Do you love children? Are you concerned about the fact that many children don't live in loving, safe homes? Perhaps you look at your own children and just give thanks that they live in a safe home where they get plenty of affection and love. Maybe you have decided that you want to provide a wonderful place for other children to live, even if it's temporary. Or, it might be that you want to foster a child with the purpose of adopting him or her.
No matter the reason that you have decided to be a foster parent, are you already working on that? If so, you more than likely have a list of things to do before you can begin the fostering process. On the other hand, you might just be starting. If so, from learning about the foster care training process to actually taking a child into your home, here are some ideas that might help you.
The Foster Care Training Process - If you're really serious about becoming a foster parent, be prepared for a long and very detailed process before you actually welcome a child into your home.
You'll have numerous forms to fill out that ask very personal questions, even about your finances. You'll need to provide a list of references, places you've worked, even trips you've taken out of the United States. You'll have personal interviews, too. If you are married, you and your spouse will more than likely be interviewed together and then separately.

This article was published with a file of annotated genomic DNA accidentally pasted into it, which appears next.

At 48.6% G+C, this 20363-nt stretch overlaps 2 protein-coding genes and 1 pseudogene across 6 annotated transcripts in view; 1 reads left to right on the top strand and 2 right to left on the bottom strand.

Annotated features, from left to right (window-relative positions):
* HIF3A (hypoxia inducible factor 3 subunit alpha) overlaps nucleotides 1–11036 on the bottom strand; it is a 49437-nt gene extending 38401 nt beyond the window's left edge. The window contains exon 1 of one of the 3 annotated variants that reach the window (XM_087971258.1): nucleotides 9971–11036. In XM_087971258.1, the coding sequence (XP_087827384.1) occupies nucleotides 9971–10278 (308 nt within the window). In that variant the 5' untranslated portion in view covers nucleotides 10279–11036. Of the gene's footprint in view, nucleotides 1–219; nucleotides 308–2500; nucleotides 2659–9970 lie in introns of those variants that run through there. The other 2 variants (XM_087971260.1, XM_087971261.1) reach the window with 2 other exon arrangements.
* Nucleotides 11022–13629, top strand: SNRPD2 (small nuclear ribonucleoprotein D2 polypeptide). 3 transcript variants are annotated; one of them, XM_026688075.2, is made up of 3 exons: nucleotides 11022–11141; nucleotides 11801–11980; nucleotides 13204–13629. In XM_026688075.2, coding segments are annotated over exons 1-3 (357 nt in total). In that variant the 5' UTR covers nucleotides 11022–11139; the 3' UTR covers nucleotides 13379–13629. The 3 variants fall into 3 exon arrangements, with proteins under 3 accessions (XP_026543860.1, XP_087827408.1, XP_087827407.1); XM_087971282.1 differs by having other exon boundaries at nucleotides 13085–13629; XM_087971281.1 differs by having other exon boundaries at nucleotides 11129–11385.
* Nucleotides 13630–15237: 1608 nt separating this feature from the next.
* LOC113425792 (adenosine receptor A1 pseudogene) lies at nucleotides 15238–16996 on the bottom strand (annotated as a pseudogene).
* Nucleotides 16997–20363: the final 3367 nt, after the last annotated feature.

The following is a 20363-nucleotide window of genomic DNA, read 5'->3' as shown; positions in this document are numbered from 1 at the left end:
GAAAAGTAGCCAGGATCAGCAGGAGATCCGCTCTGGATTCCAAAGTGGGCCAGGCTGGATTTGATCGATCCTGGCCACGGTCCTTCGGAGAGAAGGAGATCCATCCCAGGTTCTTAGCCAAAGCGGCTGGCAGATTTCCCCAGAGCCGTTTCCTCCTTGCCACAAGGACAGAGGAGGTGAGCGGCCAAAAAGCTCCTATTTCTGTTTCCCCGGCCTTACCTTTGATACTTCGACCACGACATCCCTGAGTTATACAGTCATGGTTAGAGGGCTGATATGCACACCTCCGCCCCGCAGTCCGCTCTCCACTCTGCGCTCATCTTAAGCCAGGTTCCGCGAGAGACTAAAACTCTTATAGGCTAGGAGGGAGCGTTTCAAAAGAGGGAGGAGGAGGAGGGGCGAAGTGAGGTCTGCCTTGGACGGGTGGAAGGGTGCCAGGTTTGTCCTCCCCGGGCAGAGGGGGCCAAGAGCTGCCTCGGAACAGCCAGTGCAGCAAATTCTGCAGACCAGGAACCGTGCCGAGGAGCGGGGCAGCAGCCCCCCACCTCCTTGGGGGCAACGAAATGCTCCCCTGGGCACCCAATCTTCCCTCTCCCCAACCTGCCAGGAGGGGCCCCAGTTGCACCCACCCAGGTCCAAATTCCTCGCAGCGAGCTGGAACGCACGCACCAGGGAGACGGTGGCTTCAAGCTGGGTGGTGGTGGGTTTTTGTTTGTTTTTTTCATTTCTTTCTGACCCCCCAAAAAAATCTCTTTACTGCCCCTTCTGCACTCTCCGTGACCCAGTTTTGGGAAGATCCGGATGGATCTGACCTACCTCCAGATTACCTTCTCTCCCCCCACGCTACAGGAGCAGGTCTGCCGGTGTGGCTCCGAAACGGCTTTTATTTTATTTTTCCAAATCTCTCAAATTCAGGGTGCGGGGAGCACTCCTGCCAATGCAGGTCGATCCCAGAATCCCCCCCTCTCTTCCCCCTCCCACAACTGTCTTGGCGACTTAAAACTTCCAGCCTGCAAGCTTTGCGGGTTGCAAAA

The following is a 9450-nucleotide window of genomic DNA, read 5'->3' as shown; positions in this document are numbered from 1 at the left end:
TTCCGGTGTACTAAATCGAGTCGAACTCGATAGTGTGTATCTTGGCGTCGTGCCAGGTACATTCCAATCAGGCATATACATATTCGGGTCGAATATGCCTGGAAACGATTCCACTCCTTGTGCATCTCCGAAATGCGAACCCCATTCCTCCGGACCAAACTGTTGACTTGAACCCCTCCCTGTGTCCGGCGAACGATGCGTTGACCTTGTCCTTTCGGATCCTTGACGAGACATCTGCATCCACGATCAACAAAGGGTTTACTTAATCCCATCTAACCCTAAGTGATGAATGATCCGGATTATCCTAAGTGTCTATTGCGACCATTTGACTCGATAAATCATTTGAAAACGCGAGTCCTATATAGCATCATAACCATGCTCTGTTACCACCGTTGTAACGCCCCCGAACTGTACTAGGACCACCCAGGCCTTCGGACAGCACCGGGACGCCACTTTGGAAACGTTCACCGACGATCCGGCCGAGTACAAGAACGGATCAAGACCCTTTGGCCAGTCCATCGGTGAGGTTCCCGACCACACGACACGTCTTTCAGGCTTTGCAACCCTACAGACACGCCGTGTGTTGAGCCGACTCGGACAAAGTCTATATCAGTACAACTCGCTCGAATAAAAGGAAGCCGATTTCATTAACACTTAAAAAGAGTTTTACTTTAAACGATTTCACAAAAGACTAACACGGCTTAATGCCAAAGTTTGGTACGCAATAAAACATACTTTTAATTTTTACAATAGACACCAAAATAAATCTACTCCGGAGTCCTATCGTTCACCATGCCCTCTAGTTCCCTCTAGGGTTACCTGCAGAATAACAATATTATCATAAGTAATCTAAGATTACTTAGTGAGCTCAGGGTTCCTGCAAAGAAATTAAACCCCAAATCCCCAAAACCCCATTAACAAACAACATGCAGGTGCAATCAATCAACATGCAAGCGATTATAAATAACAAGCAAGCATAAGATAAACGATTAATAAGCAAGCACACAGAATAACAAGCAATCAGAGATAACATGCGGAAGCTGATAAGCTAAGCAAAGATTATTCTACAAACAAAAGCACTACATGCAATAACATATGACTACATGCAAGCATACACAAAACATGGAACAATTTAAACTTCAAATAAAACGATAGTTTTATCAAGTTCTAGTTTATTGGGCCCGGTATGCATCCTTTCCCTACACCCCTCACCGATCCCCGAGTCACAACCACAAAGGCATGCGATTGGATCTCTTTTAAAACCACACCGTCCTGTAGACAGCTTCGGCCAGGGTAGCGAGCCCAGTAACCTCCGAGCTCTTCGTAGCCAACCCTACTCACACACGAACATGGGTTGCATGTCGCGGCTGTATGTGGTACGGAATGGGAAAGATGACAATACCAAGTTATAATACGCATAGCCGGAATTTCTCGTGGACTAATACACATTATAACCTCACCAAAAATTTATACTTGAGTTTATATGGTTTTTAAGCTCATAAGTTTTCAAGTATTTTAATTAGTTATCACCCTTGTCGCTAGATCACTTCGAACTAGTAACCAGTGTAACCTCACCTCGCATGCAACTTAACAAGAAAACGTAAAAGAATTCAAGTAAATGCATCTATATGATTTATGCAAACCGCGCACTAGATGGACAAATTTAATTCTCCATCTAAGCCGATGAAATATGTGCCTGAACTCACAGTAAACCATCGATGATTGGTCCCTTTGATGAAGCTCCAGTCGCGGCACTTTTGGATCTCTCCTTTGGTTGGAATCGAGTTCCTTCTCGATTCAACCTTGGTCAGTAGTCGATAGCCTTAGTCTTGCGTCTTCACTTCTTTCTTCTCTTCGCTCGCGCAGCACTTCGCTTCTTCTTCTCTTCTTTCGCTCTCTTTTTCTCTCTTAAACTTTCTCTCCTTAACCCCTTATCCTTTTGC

And then there's the home visits. A licensed social care worker will come to your house to make sure that it's a safe place for children to live. While your house doesn't need to be an elegant one, it needs to be well organized and very clean. And, your foster child will need a bedroom of his own or her own. Don't be surprised if the social worker even checks out the books and movies on your shelves. And, of course the outside of your house will be checked for safety, too.
Don't be offended at the intense interviews and home checking that has to be done. In fact, you will more than likely be grateful that the foster care system is very careful about where it places precious babies and children.
Welcome Your Foster Child Into Your Home - That part is easy. Just be ready to provide love and attention. Don't give a long list of rules. Make things simple, and keep requests gentle. Often it's the little things that make a big difference. For example, if you are fostering a young child, it might be a lot of fun to have a wonderful teddy bear sitting on the child's bed to welcome him or her home.
Remember that there will still be visits by the social workers. And, you'll be told of the progress that is being made to return the child to his or her home, or to let you know how things are developing for you to adopt the baby or child you are fostering.